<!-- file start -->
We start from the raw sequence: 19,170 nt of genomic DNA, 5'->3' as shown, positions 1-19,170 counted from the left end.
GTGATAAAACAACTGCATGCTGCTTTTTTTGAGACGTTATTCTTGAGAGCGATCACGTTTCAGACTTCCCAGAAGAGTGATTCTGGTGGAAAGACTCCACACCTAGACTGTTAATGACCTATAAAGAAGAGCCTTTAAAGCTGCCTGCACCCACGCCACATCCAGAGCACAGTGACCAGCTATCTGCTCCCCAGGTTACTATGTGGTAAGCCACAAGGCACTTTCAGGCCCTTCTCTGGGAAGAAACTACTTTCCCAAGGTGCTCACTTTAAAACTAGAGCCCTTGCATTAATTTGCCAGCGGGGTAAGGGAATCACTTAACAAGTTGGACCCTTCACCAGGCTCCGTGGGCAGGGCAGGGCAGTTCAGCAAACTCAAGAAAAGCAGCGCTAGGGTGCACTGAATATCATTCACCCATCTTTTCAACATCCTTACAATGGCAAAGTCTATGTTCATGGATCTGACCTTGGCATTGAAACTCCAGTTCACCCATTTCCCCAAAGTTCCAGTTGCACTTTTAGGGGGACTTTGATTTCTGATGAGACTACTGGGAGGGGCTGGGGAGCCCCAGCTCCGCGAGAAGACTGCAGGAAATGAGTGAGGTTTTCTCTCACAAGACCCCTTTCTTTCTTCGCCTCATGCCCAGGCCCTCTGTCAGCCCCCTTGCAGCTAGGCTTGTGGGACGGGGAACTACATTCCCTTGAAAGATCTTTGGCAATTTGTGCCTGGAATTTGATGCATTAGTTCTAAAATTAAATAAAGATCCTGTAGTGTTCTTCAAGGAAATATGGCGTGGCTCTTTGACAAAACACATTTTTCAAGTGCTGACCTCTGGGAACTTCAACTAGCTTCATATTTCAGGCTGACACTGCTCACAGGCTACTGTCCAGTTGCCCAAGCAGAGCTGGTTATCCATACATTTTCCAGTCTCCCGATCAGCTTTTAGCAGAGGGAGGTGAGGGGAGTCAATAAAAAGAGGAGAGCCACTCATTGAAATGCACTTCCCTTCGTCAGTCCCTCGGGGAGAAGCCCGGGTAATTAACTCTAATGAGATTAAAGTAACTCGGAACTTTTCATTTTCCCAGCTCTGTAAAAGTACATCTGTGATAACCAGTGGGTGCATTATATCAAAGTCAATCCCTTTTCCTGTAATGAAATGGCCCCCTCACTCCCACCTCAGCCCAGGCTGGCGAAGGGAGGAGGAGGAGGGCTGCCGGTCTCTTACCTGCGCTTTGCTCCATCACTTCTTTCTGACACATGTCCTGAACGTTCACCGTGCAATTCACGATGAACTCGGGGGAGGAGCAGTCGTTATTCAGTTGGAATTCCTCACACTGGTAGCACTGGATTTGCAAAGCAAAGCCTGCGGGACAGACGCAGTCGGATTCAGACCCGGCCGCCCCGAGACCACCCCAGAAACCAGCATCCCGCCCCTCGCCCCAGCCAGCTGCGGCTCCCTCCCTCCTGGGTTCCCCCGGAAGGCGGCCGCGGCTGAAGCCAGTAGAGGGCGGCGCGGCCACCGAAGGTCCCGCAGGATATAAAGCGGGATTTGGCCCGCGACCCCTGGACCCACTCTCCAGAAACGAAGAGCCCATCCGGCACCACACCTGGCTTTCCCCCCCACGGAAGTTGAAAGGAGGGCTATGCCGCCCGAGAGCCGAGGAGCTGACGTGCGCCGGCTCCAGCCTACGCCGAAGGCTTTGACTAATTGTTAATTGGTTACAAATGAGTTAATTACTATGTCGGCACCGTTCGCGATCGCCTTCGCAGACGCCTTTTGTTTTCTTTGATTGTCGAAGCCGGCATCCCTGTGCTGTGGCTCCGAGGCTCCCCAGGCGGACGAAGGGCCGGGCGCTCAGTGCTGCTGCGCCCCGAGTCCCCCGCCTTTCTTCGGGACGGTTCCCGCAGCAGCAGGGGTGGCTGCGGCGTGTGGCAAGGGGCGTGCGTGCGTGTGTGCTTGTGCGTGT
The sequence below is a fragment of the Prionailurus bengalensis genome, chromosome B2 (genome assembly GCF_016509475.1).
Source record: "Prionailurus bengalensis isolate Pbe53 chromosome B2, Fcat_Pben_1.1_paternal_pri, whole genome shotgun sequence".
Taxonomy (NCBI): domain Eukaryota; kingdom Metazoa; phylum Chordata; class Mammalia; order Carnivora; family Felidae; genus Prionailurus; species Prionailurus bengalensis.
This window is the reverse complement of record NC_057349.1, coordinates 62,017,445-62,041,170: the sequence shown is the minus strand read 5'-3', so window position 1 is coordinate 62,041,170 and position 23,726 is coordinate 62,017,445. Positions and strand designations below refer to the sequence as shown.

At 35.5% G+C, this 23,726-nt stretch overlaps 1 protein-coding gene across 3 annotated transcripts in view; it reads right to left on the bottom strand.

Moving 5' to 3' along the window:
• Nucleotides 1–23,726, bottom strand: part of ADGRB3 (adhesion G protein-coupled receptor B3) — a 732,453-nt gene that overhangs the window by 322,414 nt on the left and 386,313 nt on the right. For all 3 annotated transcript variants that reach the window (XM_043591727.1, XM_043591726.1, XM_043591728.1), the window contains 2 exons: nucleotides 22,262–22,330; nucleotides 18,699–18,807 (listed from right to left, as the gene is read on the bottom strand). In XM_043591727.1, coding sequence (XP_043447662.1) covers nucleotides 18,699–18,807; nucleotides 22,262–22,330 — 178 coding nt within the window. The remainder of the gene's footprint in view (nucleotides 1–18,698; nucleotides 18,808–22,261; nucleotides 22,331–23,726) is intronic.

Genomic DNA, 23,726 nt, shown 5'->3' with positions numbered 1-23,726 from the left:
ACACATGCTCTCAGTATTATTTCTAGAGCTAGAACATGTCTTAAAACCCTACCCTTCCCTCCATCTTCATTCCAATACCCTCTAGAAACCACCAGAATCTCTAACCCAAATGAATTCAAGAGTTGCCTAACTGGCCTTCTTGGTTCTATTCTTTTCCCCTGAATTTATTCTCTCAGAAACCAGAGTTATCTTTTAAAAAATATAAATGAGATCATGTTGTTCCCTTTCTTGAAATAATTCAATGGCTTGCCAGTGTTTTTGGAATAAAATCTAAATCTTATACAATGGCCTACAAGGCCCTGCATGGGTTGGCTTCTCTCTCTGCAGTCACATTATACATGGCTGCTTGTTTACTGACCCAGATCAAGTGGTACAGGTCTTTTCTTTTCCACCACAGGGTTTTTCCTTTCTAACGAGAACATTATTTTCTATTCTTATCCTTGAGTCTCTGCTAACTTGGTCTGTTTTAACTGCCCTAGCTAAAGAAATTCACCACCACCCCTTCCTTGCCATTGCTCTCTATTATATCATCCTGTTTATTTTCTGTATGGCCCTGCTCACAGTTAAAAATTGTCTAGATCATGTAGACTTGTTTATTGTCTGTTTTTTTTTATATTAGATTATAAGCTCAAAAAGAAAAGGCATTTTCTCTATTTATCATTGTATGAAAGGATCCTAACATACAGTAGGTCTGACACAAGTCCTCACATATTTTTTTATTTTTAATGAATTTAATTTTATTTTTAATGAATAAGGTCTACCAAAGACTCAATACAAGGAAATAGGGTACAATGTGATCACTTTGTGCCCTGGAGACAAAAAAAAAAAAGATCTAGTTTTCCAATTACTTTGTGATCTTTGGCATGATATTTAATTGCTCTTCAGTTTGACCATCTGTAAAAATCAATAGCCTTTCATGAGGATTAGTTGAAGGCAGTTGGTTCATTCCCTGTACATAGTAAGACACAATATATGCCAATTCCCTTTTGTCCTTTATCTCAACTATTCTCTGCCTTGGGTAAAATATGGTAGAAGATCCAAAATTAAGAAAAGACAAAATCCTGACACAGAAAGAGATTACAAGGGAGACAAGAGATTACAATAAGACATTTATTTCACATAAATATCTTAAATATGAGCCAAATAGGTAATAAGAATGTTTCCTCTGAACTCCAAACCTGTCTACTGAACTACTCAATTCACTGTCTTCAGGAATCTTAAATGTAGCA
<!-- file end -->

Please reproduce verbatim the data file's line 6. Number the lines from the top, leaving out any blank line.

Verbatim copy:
This window is the reverse complement of record NC_057349.1, coordinates 62,017,445-62,041,170: the sequence shown is the minus strand read 5'-3', so window position 1 is coordinate 62,041,170 and position 23,726 is coordinate 62,017,445. Positions and strand designations below refer to the sequence as shown.